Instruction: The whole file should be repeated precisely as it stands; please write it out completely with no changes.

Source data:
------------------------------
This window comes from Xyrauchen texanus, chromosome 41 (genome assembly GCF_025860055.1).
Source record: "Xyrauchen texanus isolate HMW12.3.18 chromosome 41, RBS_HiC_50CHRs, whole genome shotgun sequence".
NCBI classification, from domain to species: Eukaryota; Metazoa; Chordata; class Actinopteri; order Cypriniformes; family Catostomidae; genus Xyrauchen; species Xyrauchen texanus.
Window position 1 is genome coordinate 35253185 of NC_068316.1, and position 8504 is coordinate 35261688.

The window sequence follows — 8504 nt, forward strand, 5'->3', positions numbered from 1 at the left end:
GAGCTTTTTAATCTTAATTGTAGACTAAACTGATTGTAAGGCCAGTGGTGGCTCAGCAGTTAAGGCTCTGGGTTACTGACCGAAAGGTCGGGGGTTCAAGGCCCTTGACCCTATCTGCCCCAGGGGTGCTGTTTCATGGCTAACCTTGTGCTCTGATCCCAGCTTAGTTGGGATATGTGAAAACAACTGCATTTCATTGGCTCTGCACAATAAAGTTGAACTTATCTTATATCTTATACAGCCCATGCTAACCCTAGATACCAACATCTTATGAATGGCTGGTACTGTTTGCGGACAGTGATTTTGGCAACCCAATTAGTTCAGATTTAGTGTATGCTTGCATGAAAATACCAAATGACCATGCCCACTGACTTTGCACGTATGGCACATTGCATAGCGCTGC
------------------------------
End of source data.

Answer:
This window comes from Xyrauchen texanus, chromosome 41 (genome assembly GCF_025860055.1).
Source record: "Xyrauchen texanus isolate HMW12.3.18 chromosome 41, RBS_HiC_50CHRs, whole genome shotgun sequence".
NCBI classification, from domain to species: Eukaryota; Metazoa; Chordata; class Actinopteri; order Cypriniformes; family Catostomidae; genus Xyrauchen; species Xyrauchen texanus.
Window position 1 is genome coordinate 35253185 of NC_068316.1, and position 8504 is coordinate 35261688.

The window sequence follows — 8504 nt, forward strand, 5'->3', positions numbered from 1 at the left end:
GAGCTTTTTAATCTTAATTGTAGACTAAACTGATTGTAAGGCCAGTGGTGGCTCAGCAGTTAAGGCTCTGGGTTACTGACCGAAAGGTCGGGGGTTCAAGGCCCTTGACCCTATCTGCCCCAGGGGTGCTGTTTCATGGCTAACCTTGTGCTCTGATCCCAGCTTAGTTGGGATATGTGAAAACAACTGCATTTCATTGGCTCTGCACAATAAAGTTGAACTTATCTTATATCTTATACAGCCCATGCTAACCCTAGATACCAACATCTTATGAATGGCTGGTACTGTTTGCGGACAGTGATTTTGGCAACCCAATTAGTTCAGATTTAGTGTATGCTTGCATGAAAATACCAAATGACCATGCCCACTGACTTTGCACGTATGGCACATTGCATAGCGCTGC